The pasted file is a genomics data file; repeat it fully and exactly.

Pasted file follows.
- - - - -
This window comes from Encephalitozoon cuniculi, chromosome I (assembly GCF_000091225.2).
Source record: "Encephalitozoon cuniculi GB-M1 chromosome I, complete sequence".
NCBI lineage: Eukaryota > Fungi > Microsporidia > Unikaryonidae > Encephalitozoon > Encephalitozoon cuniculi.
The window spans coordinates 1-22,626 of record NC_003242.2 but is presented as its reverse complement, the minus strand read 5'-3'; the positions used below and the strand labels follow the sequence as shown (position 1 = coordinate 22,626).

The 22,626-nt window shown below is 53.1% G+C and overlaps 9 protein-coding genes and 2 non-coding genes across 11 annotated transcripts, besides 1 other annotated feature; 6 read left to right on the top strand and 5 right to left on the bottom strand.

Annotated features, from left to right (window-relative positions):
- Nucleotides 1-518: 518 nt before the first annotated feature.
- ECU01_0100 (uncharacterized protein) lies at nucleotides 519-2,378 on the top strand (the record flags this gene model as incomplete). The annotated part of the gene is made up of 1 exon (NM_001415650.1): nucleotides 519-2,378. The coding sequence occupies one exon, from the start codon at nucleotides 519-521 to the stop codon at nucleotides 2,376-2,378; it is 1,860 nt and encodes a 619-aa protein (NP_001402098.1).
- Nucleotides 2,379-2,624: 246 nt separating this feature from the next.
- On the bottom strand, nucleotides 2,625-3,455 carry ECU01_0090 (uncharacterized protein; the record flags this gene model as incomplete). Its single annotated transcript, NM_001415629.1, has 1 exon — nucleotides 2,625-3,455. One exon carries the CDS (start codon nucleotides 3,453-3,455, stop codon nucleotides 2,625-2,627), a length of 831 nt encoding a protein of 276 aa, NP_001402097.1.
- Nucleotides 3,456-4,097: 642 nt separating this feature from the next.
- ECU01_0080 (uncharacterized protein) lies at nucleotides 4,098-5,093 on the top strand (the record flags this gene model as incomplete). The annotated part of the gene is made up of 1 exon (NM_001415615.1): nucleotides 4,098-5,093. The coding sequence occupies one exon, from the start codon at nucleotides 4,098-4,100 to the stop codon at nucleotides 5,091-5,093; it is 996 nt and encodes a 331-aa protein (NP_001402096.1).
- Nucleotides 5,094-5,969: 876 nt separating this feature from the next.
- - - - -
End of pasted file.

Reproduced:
This window comes from Encephalitozoon cuniculi, chromosome I (assembly GCF_000091225.2).
Source record: "Encephalitozoon cuniculi GB-M1 chromosome I, complete sequence".
NCBI lineage: Eukaryota > Fungi > Microsporidia > Unikaryonidae > Encephalitozoon > Encephalitozoon cuniculi.
The window spans coordinates 1-22,626 of record NC_003242.2 but is presented as its reverse complement, the minus strand read 5'-3'; the positions used below and the strand labels follow the sequence as shown (position 1 = coordinate 22,626).

The 22,626-nt window shown below is 53.1% G+C and overlaps 9 protein-coding genes and 2 non-coding genes across 11 annotated transcripts, besides 1 other annotated feature; 6 read left to right on the top strand and 5 right to left on the bottom strand.

Annotated features, from left to right (window-relative positions):
- Nucleotides 1-518: 518 nt before the first annotated feature.
- ECU01_0100 (uncharacterized protein) lies at nucleotides 519-2,378 on the top strand (the record flags this gene model as incomplete). The annotated part of the gene is made up of 1 exon (NM_001415650.1): nucleotides 519-2,378. The coding sequence occupies one exon, from the start codon at nucleotides 519-521 to the stop codon at nucleotides 2,376-2,378; it is 1,860 nt and encodes a 619-aa protein (NP_001402098.1).
- Nucleotides 2,379-2,624: 246 nt separating this feature from the next.
- On the bottom strand, nucleotides 2,625-3,455 carry ECU01_0090 (uncharacterized protein; the record flags this gene model as incomplete). Its single annotated transcript, NM_001415629.1, has 1 exon — nucleotides 2,625-3,455. One exon carries the CDS (start codon nucleotides 3,453-3,455, stop codon nucleotides 2,625-2,627), a length of 831 nt encoding a protein of 276 aa, NP_001402097.1.
- Nucleotides 3,456-4,097: 642 nt separating this feature from the next.
- ECU01_0080 (uncharacterized protein) lies at nucleotides 4,098-5,093 on the top strand (the record flags this gene model as incomplete). The annotated part of the gene is made up of 1 exon (NM_001415615.1): nucleotides 4,098-5,093. The coding sequence occupies one exon, from the start codon at nucleotides 4,098-4,100 to the stop codon at nucleotides 5,091-5,093; it is 996 nt and encodes a 331-aa protein (NP_001402096.1).
- Nucleotides 5,094-5,969: 876 nt separating this feature from the next.